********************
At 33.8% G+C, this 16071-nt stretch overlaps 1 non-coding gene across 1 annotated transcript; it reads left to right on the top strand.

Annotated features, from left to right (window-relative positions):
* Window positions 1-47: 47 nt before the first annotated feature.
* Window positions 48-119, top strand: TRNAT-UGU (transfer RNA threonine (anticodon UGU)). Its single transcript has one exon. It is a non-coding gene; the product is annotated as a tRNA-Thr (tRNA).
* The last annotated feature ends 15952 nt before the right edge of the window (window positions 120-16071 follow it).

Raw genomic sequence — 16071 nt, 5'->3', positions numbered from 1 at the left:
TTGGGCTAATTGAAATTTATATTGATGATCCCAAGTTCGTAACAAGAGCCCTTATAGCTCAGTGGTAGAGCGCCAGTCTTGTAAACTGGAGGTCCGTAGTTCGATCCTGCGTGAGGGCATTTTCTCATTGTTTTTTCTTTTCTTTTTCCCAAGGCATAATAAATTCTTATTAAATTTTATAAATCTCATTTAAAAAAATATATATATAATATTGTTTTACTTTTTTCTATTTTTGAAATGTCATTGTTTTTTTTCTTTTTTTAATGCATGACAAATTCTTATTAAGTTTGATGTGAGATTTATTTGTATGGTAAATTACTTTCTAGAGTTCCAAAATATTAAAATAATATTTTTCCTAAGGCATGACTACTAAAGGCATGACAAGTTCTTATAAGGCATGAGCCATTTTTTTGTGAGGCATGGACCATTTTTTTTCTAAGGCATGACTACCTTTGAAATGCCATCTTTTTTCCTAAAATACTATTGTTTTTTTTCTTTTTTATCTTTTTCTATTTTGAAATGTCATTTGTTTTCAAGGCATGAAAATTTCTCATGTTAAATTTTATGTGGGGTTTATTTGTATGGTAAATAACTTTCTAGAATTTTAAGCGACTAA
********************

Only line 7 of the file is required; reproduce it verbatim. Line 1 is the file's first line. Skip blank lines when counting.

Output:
TTGGGCTAATTGAAATTTATATTGATGATCCCAAGTTCGTAACAAGAGCCCTTATAGCTCAGTGGTAGAGCGCCAGTCTTGTAAACTGGAGGTCCGTAGTTCGATCCTGCGTGAGGGCATTTTCTCATTGTTTTTTCTTTTCTTTTTCCCAAGGCATAATAAATTCTTATTAAATTTTATAAATCTCATTTAAAAAAATATATATATAATATTGTTTTACTTTTTTCTATTTTTGAAATGTCATTGTTTTTTTTCTTTTTTTAATGCATGACAAATTCTTATTAAGTTTGATGTGAGATTTATTTGTATGGTAAATTACTTTCTAGAGTTCCAAAATATTAAAATAATATTTTTCCTAAGGCATGACTACTAAAGGCATGACAAGTTCTTATAAGGCATGAGCCATTTTTTTGTGAGGCATGGACCATTTTTTTTCTAAGGCATGACTACCTTTGAAATGCCATCTTTTTTCCTAAAATACTATTGTTTTTTTTCTTTTTTATCTTTTTCTATTTTGAAATGTCATTTGTTTTCAAGGCATGAAAATTTCTCATGTTAAATTTTATGTGGGGTTTATTTGTATGGTAAATAACTTTCTAGAATTTTAAGCGACTAA